well hopefully neither side will lose , or win, and be locked in a long and bitter dispute that just drains the resources of both sides,
kind of like Kramer vs kramer only more tedious and no-one really gives a f**k
the only downside being different lawyers win through fees.
I would imagine the lawyers is out of the country setting up an offshore shell to stash the cash in - Apple will then be able to make the transfers direct from one of their tax-free shells and they can then save a few bob.
The American system of making the infringing party pay for their oversight, does have some natural justice embedded in it. Just need to make the lawyer pay for their own oversight and everything will be alright then... Obviously you would think governments are there do to the 'regulation' thing, not over-priced lawyers. Then again, even at €16m a go this would probably be cheaper than the same job in the EU.
Yes, but just to be pedantic these aren't wages since the guy isn't employed by Apple.
That reduces the cost by the marginal tax rate Apple is paying in the US (39.6%) but charging $1,100/hr is still pretty ridiculous if it is the most Apple has ever paid for a lawyer. For a company involved in so many lawsuits, you'd think if anyone knew what top billing rates were, it'd be Apple.
The guy seems to be abusing his position knowing Apple isn't able to shop around. Must be nice to have a court-appointed monopoly!
The weird thing is that books are all different. For each title, there is only one publisher, so there's no real possibility of competition driving the price down; there are no other suppliers. Fore books it's arguable that the author or publisher should set the end user price, and the distributor (Apple or Amazon) should charge the author/publisher a distribution fee. Apple likes this, because price is no longer a factor in the buying decision. Amazon doesn't like it, because they are establishing a monopoly by selling below cost.
There does seem to be some validity to Apple's complaint that the way this has been done means the judge has set herself up as Apple's litigation adversary, with no possibility of legal representation for Apple, when the supervision should have been independent, with reports back to the judge open to Apple to inspect and respond to. That would leave the judge as impartial judge, with legal representation available to Apple.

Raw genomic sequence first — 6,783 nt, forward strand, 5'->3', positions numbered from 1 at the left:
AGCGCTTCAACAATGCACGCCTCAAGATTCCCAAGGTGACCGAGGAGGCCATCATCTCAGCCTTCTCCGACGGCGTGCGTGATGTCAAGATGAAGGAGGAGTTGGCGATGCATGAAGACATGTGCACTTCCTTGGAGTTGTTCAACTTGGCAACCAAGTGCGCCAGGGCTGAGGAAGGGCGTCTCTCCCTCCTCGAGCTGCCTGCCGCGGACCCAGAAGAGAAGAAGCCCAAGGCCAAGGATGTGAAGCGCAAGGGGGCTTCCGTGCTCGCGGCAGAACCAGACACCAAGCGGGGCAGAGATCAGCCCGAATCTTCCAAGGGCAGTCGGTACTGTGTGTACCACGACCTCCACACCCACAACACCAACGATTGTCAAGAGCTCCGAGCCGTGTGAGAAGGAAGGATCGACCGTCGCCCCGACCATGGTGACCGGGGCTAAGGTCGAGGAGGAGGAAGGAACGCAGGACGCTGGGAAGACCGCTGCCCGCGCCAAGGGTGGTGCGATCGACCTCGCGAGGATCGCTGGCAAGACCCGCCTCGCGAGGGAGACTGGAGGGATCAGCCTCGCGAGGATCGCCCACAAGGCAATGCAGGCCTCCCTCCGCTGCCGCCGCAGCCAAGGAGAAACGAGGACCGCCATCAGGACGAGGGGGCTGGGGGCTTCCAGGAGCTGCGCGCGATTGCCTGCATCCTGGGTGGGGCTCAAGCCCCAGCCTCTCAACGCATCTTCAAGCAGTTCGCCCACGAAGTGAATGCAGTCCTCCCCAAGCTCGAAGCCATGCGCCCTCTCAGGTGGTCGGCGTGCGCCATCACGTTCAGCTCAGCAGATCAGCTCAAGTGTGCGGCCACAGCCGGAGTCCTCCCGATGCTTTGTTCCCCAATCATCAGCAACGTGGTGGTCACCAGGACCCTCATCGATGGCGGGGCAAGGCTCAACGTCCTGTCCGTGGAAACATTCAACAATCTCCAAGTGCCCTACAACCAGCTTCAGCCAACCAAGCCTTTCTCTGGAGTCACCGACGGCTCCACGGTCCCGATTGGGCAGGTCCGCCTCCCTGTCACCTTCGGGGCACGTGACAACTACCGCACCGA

Is that he is being paid to do a job but then because he doesn't have the appropriate knowledge or experience is then outsourcing the legal work to another firm of lawyers, for which he charges 15% admin fee for their services. If Apple are forking out US$1100 an hour I imagine they'd expect the person they are paying to know what they are doing.
There is also no budget, so it could go on for a very long time.
I'd say the real flaw is that any system allows for such a situation to take place.
Perhaps the actual solution to this is to ensure that any future agreements Apple makes with publishers are subject to external legal review. Or would that not bring quite as much money into the system?
I'd say the real flaw is that any system allows for such a situation to take place.
It does seem bizarre. The court seems to have effectively granted the regulator an open-ended license to take as much money as he wants. While Apple may have agreed to being placed under regulator control as part of the settlement I doubt that is what they expected or foresaw.
I don't have any sympathy for Apple over their guilty behaviour but this does not appear to be reasonable.
Not being an expert on American (or other) law, I'll stick my neck out and try to apply some common sense to the situation (I know, I know...). The guy is appointed by the court to regulate/watch over Apple's practices - fine. He is not an Apple employee - fine. However, Apple are supposed to pay his fee and expenses as a part of the adjudicated remedy - fine.
What is not fine is a) why the fee and maximal expenses are not a part of the judgement; b) why the appointed lawyer is allowed to subcontract the task wholesale to another party, even if it is his own consulting practice (if it were his consulting practice that was appointed to do the job I assume even Apple wouldn't make an issue, so I assume the appointee was a different legal entity). I would expect that if a court appoints X a regulator these two terms should be an explicit part of the ruling. Seems like a major procedural lapse.
Unless the omission is intentional and stems from a surprisingly developed sense of irony on the part of the court... Hmm...
1. court appoints lawyer from law firm at an outrageously/criminally high hourly rate.
2. lawyer outsources work to his side company (which btw should result in him getting a kicking, legally speaking of course)
3. side company outsources actual work to others, presumably at a lesser rate, but still charged on
So the lawyer is being paid to do absolutely nothing?
When did he stand for Parliament?
having said that, couldn't happen to nicer people ;-)
He must be doing a good job based on the "pain-to-complain" index.
Yeah. Irony. In spades. Lovin' it.
Apple would do well to remember that in China, where out of control capitalism is not thought of as a god given right and CEOs are not rock gods, they just execute errant corporate executives.